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CEOWORLD magazine - Latest - Special Reports - Reputation Challenges: These Are Most Disliked Companies in America, 2023

Special Reports

Reputation Challenges: These Are Most Disliked Companies in America, 2023


Despite their popularity, certain companies in the business world have gained a notorious reputation as some of the most disliked. These corporations have been met with public backlash due to various decisions and regulations that have failed to meet customer and community standards. This article aims to provide an overview of these companies and explain the factors that have caused their unpopularity.

We examined numerous rankings published by respected news sources, giving priority to companies featured on multiple lists, to compile our “Most Disliked Companies in America” ranking. This is to ensure that our list reflects the collective view of business and financial news outlets. Now, let’s take a closer look at the most unpopular companies in the country, who must strive to rebuild public confidence.

  1. Disney
    Disney, headquartered in Burbank, CA, with an annual revenue of $87.80 billion, for the twelve months ending June 30th, 2023, found itself in controversy in the United States. The company faced a public backlash for speaking out against Florida’s “Don’t Say Gay” law, which prohibits discussions of sexual orientation and gender identity in classrooms. This move led to a feud with presidential hopeful Gov. Ron DeSantis, who attempted to revoke Disney’s independence in running its theme parks. As a result, Disney’s value as a brand plummeted by 22% Additionally, Disney+ received low customer satisfaction ratings, and the company’s share price fell by over 56% since March 2021.
  2. Credit Suisse
    Zurich-based bank Credit Suisse, with an annual revenue of $15.2 billion, faced a severe crisis earlier this year. The bank teetered on the verge of collapse due to multiple scandals, including allegations of fraud, money laundering, corporate spying, and substantial losses on loans. To prevent a financial catastrophe, the Swiss government orchestrated the bank’s takeover by investment bank UBS, ending Credit Suisse’s 167 years of independence.
  3. 3M
    3M, a major chemical and manufacturing company headquartered in St. Paul, MN, with an annual revenue of $34.2 billion, faced widespread public backlash in the United States. The company was embroiled in a controversy involving the contamination of public water supplies due to its use of perfluoroalkyl and polyfluoroalkyl substances (PFAS), known as “forever chemicals.” Although 3M agreed to a $10.3 billion settlement, it did not admit liability, further angering the public. High levels of PFAS have been linked to potential carcinogenicity and various health issues. 3M’s use of these chemicals in products like firefighting foam and non-stick coatings could lead to billions more in damages.
  4. Anheuser-Busch InBev
    Leuven-based Anheuser-Busch InBev, with an annual revenue of $57.8 billion, faced a significant setback when Bud Light, its flagship brand, was dethroned as the best-selling brand in the United States. A boycott of the brand resulted in a 10.5% year-over-year revenue decline in the second quarter. The boycott stemmed from the brand’s partnership with transgender influencer Dylan Mulvaney, sparking backlash from various quarters, including conservative circles. The controversy also drew criticism from the left, accusing the company of leveraging LGBTQ identity for profit.
  5. Ford Motor Company
    Ford Motor Company, headquartered in Dearborn, MI, with an annual revenue of $158.1 billion, faced numerous quality control issues, surpassing other automakers in recalls. The Ford brand reported 67 recalls in 2022 and maintained the top spot in 2023, with 38 recalls to date. These issues posed significant safety hazards, including fractured driveshafts, engine oil leaks, and unintended gear shifts. In 2022, 20 recalled Ford vehicles caught fire, further damaging the company’s reputation. Ford’s sales in the U.S. market have declined every year since 2016.
  6. Frontier Airlines
    Low-cost air travel company Frontier Airlines, headquartered in Denver, CO, with an annual revenue of $3.3 billion, ranked among the lowest in customer satisfaction in the industry. According to the American Customer Satisfaction Index, Frontier received a score of just 67 out of 100, well below the industry benchmark. The U.S. Department of Transportation also reported that only 56.6% of Frontier flights arrived on time in December 2022, an industry low, contributing to the airline’s unfavorable reputation.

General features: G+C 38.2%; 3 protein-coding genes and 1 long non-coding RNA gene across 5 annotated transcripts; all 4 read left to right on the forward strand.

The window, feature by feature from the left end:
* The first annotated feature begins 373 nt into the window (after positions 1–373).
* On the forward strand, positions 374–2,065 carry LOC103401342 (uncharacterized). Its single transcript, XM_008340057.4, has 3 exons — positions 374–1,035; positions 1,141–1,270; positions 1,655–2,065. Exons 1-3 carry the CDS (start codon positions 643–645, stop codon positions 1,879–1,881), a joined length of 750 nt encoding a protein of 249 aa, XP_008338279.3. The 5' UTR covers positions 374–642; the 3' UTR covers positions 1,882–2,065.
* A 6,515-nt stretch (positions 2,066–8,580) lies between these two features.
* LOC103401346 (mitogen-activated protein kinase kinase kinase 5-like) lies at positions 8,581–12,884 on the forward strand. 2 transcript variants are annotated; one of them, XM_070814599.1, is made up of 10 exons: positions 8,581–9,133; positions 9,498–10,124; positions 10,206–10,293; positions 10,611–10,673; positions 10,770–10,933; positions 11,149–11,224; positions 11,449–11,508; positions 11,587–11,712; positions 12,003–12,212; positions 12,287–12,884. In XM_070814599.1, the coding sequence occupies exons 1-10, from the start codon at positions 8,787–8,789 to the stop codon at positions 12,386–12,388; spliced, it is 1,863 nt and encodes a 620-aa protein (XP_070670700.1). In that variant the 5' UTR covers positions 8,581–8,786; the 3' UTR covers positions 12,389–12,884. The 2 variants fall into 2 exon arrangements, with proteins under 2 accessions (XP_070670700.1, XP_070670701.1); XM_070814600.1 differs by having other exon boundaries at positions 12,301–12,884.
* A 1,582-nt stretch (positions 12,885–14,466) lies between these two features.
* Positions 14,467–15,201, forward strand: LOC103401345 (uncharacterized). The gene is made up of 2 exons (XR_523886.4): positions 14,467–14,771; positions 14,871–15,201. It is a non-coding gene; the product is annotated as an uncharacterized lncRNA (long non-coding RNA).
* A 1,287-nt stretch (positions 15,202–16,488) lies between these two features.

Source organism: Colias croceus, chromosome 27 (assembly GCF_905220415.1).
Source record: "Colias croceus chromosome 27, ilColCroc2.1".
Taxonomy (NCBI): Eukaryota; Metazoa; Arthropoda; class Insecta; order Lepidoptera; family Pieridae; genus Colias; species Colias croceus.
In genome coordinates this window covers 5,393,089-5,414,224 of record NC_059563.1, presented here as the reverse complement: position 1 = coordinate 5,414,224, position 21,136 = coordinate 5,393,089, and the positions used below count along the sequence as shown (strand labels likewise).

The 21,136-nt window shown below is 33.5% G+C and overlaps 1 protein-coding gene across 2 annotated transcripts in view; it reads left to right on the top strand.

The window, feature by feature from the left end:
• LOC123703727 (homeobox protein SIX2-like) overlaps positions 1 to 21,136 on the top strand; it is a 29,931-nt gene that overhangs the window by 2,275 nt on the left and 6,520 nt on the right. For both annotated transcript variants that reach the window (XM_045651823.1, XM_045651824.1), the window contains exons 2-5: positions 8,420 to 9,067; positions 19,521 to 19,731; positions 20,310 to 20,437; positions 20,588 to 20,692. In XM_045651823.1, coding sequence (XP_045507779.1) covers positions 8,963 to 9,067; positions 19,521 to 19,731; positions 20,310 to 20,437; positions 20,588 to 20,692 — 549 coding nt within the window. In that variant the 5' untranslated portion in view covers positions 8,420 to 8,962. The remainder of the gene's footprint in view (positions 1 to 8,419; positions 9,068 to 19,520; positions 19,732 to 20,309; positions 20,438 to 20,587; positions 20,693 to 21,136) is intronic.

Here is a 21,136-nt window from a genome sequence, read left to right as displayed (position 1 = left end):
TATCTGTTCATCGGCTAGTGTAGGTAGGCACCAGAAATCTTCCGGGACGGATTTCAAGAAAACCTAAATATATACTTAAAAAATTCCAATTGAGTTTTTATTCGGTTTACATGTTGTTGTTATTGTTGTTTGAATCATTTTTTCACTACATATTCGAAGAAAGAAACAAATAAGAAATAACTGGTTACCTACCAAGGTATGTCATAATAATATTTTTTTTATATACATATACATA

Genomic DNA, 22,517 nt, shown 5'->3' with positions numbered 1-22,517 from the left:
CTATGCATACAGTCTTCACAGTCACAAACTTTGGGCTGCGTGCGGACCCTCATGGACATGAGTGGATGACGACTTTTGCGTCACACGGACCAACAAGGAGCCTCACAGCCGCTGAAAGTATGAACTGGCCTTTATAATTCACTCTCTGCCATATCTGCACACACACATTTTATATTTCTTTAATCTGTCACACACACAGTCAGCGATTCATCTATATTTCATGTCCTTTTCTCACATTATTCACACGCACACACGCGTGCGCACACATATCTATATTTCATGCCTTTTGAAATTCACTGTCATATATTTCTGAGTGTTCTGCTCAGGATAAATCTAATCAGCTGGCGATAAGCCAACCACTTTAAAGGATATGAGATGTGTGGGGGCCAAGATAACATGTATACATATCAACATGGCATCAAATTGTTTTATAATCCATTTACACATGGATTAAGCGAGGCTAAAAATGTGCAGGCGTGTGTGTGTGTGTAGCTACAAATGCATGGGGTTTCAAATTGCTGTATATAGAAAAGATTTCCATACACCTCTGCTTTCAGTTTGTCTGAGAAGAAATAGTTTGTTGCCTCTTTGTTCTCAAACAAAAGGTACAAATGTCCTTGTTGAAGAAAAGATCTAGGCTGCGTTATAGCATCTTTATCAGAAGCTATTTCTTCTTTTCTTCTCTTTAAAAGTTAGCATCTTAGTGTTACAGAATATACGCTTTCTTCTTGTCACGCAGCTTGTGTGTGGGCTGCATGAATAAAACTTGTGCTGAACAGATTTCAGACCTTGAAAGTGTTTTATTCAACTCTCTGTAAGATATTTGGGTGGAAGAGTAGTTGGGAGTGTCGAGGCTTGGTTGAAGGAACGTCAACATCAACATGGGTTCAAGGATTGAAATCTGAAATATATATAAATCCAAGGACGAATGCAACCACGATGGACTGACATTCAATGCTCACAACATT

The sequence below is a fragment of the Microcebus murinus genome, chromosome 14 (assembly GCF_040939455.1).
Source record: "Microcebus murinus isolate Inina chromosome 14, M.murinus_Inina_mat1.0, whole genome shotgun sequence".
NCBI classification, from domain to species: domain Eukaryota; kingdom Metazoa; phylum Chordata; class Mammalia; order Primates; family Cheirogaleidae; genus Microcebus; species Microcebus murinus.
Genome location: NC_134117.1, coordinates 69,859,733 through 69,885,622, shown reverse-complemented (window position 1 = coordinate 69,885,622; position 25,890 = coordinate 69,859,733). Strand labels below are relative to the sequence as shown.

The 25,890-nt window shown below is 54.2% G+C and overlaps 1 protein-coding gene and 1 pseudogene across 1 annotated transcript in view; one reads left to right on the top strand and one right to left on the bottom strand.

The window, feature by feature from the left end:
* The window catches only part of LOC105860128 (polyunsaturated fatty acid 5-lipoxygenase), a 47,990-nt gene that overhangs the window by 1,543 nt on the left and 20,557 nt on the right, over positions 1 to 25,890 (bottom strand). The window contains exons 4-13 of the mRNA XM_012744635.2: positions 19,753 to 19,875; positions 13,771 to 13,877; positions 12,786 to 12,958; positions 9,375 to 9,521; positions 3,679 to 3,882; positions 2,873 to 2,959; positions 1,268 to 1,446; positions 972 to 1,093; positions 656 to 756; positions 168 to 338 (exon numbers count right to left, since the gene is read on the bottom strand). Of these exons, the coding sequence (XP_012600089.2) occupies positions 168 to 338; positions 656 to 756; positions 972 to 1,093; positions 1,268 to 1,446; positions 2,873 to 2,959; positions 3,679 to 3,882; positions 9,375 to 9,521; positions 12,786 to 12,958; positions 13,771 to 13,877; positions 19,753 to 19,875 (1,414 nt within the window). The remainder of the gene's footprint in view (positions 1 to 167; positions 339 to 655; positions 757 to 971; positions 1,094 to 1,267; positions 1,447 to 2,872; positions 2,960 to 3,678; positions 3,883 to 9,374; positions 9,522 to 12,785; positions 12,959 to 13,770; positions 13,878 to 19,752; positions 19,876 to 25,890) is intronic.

7. FTX
    The cryptocurrency exchange FTX, headquartered in Nassau, The Bahamas, with an annual revenue of $1.0 billion, experienced a dramatic fall from grace in late 2022. Once among the largest companies in the crypto industry, FTX faced a liquidity crisis and embezzlement revelations. The CEO, Sam Bankman-Fried, faced charges of defrauding customers and lenders after diverting $2 billion in customer funds to a privately held subsidiary run by a romantic partner. FTX filed for bankruptcy, and Bankman-Fried was arrested, released on a record-high $250 million bond.
  8. Hawaiian Electric Industries
    Hawaiian Electric Industries, headquartered in Honolulu, HI, with an annual revenue of $3.7 billion, faced intense scrutiny following the deadliest wildfire in modern American history on the island of Maui. The wildfire resulted in at least 114 confirmed deaths, with an estimated 1,000 more missing. Lawsuits alleged that the company failed to de-energize power lines despite high wind warnings, potentially contributing to the disaster. Legal troubles loom, and the company may face bankruptcy.
  9. Johnson & Johnson
    Johnson & Johnson, headquartered in New Brunswick, NJ, with an annual revenue of $94.9 billion, found itself entangled in the ongoing opioid epidemic. While known for producing common brands like Band-Aid and Tylenol, the company also profited from generic opioid drugs. J&J agreed to pay $5 billion over nine years as part of a $26 billion settlement due to over 3,000 lawsuits from states, counties, and local governments, contributing to the company’s tarnished reputation.
  10. Meta Platforms (formerly Facebook)
    Meta Platforms, headquartered in Menlo Park, CA, with an annual revenue of $116.6 billion, faced criticism and fines in 2023. The company, responsible for Instagram and Facebook, laid off thousands of employees as part of a cost-cutting plan, leading to a decline in public perception. Additionally, Meta was fined $1.3 billion for violating EU privacy laws and settled a $725 million class-action lawsuit for sharing customer information with Cambridge Analytica. These issues eroded trust in the company and its platforms.
  11. Netflix
    Netflix, the world’s most popular streaming service with over 232 million subscribers, faced backlash after announcing a price hike for its standard plan in the U.S. and Canada. This coincided with a net loss in subscribers for the first time in a decade. Netflix also announced plans to crack down on password sharing, imposing additional fees for sharing passwords outside of households. These decisions led to public dissatisfaction and financial setbacks for the company.